IPCC AR4 released

The IPCC has released the Summary For
Policymakers
of the Fourth Assessment Report. Some of the conclusions:

Most of the observed increase in globally averaged temperatures since the mid-20th century is very likely [defined as >90% probability] due to the observed increase in anthropogenic greenhouse gas concentrations


The equilibrium climate sensitivity is a measure of the climate system
response to sustained radiative forcing. It is not a projection but is
defined as the global average surface warming following a doubling of
carbon dioxide concentrations. It is likely [>66% chance] to be in the range 2 to
4.5°C with a best estimate of about 3°C, and is very unlikely [<10% chance] to be
less than 1.5°C. Values substantially higher than 4.5°C cannot be
excluded, but agreement of models with observations is not as good for
those values.

Best estimates and likely ranges for globally average surface air
warming [by the end of the century] for six SRES emissions marker
scenarios are given in this assessment and are shown in Table
SPM-2. For example, the best estimate for the low scenario (B1) is
1.8°C (likely range is 1.1°C to 2.9°C), and the best estimate for the
high scenario (A1FI) is 4.0°C (likely range is 2.4°C to
6.4°C). Although these projections are broadly consistent with the
span quoted in the TAR (1.4 to 5.8°C), they are not directly
comparable.

Projected sea level rises range from 0.18-0.38m for scenario B1 to 0.26-0.59m for A1FI. But these exclude “future rapid dynamical changes in ice flow”, so larger rises are possible.

Comments

  1. #1 Mogens Lauritzem
    February 2, 2007

    In the sentence “MOST of the observed increase in globally averaged temperatures since the mid-20th century is very likely [defined as >90% probability] due to …….”
    what does the word MOST mean ?:
    1) The largest single source among several
    2) More than 50 %
    3) More than 90 %
    4) Something else
    If 1) is correct, what is the size of this source ?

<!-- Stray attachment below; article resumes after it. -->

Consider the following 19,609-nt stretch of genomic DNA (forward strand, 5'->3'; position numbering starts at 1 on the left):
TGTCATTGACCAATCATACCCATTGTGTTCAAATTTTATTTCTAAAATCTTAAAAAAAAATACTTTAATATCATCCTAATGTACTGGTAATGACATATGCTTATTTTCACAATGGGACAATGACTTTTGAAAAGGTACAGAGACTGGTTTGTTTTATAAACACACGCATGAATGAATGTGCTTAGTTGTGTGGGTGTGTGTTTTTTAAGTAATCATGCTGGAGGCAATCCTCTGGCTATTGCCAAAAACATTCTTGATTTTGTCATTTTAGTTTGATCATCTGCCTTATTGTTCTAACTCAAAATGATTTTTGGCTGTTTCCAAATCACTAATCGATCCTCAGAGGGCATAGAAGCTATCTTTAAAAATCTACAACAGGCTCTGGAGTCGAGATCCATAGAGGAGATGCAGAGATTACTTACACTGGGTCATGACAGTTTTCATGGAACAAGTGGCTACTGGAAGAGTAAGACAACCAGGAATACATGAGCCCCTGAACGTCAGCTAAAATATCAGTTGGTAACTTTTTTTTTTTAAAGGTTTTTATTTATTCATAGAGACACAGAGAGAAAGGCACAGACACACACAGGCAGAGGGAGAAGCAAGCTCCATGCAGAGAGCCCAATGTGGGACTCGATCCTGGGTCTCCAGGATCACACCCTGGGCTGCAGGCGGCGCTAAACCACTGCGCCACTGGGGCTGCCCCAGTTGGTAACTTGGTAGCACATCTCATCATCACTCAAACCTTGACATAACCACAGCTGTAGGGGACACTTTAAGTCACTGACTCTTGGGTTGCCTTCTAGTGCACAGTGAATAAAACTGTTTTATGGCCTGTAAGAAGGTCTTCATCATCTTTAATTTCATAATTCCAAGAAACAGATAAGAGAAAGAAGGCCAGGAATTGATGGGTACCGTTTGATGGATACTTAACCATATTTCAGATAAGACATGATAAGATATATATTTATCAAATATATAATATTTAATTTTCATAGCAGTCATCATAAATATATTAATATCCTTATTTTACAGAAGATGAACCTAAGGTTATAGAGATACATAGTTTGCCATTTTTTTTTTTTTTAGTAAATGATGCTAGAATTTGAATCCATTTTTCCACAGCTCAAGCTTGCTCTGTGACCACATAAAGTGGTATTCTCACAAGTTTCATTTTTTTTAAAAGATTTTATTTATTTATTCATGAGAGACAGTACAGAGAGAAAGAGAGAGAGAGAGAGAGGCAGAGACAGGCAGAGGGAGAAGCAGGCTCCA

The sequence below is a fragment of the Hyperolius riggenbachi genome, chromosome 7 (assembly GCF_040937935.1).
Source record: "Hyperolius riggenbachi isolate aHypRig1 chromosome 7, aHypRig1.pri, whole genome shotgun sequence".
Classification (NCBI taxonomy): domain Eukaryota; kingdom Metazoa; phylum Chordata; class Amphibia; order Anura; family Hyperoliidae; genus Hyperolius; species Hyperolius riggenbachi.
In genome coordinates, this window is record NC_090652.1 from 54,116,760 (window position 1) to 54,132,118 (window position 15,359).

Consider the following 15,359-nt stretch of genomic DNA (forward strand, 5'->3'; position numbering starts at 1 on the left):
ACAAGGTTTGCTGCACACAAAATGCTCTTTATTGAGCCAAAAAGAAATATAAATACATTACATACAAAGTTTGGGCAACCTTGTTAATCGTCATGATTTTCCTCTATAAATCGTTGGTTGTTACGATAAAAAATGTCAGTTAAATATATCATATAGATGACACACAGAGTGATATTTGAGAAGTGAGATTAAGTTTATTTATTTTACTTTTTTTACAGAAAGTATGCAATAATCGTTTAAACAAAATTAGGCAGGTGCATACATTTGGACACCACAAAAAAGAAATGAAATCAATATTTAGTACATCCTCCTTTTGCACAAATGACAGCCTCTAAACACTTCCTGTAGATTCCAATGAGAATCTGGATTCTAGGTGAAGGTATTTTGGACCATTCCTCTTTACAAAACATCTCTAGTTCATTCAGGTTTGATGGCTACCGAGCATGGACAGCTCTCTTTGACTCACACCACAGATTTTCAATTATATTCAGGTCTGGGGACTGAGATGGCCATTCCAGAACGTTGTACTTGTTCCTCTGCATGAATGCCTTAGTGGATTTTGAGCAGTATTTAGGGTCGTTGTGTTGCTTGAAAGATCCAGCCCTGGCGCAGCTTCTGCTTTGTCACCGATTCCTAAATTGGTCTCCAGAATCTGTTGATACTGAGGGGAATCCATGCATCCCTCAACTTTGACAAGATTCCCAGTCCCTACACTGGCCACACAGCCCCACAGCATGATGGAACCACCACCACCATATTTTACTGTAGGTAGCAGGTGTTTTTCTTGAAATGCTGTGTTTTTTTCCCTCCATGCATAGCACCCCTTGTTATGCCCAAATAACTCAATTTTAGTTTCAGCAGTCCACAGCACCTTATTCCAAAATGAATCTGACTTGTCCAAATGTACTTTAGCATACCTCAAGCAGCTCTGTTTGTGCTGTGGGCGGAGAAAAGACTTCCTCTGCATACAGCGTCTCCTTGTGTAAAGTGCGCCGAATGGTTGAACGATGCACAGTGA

2. #2 John L. McCormick
    February 2, 2007

    Before we go kicking and bashing and accepting the Summary Report, how about we take a moment to thank the thousands of scientists who gave a large part of their last four years to bringing forth this document and all that will follow.

    They are giants and we are forever in their debt.

  3. #3 Tim Lambert
    February 2, 2007

    The report says that it’s likely (>67% chance) that more than 100% of the warming is caused by GHGs. They don’t define “most” — presumably it means >50%.

  4. #4 Dano
    February 2, 2007

    Well, the CAbots are still talking about HS shapes, so of course that means the AR4 is wrong.

    Best,

    D

  5. #5 Jack Shafer
    February 2, 2007

    likely range is 1.1°C to 2.9°C), and [...] likely range is 2.4°C to 6.4°C).

    Likely range from 1.1°C to 6.4°C? That’s not an estimate, that’s a dart board.

  6. #6 ben
    February 2, 2007

    The report says that it’s likely (>67% chance) that more than 100% of the warming…

    More than 100%?

  7. #7 John Cross
    February 2, 2007

    Ben: I believe that what they are getting at is that there is cooling due to sulphate aerosols. Thus the warming that we have experienced is enough to offset the SA cooling and still provide the warming that we have measured. However maybe someone who has read the document could comment.

  8. #8 John Cross
    February 2, 2007

    Followup to my previous post. That appears to be what it is saying (I decided that I had too much work to finish today so gave up and skimming the report).

    Bottom of page 8:

    It is likely that increases in greenhouse gas concentrations alone would have caused more warming than
    observed because volcanic and anthropogenic aerosols have offset some warming that would otherwise
    have taken place. {2.9, 7.5, 9.4}

  9. #9 nanny_govt_sucks
    February 2, 2007

    It is likely that increases in greenhouse gas concentrations alone would have caused more warming than observed because volcanic and anthropogenic aerosols have offset some warming that would otherwise have taken place.

    OK, so I guess somewhere in the AR4 document there is a quantitative assesment of studies related to volcanic and anthro aerosol effects including any cooling reflective effect and warming soot/albedo effects? And the results turned out to point in the direction of overall cooling due to aerosols? Even with warming observed over regions of anthro aerosol production today? Looking forward to reading about that…

  10. #10 Chris O'Neill
    February 2, 2007

    “Likely range from 1.1°C to 6.4°C? That’s not an estimate, that’s a dart board.”

    Yes, predicting human behaviour is a dartboard.

  11. #11 Millimeter Wave
    February 6, 2007

    OK, so I guess somewhere in the AR4 document there is a quantitative assesment of studies related to volcanic and anthro aerosol effects including any cooling reflective effect and warming soot/albedo effects?

    If I understand your question correctly, it’s on page 16.

    And the results turned out to point in the direction of overall cooling due to aerosols?

    No, again, if I understand what you’re saying correctly. The result is an offset, with a net positive radiative forcing.

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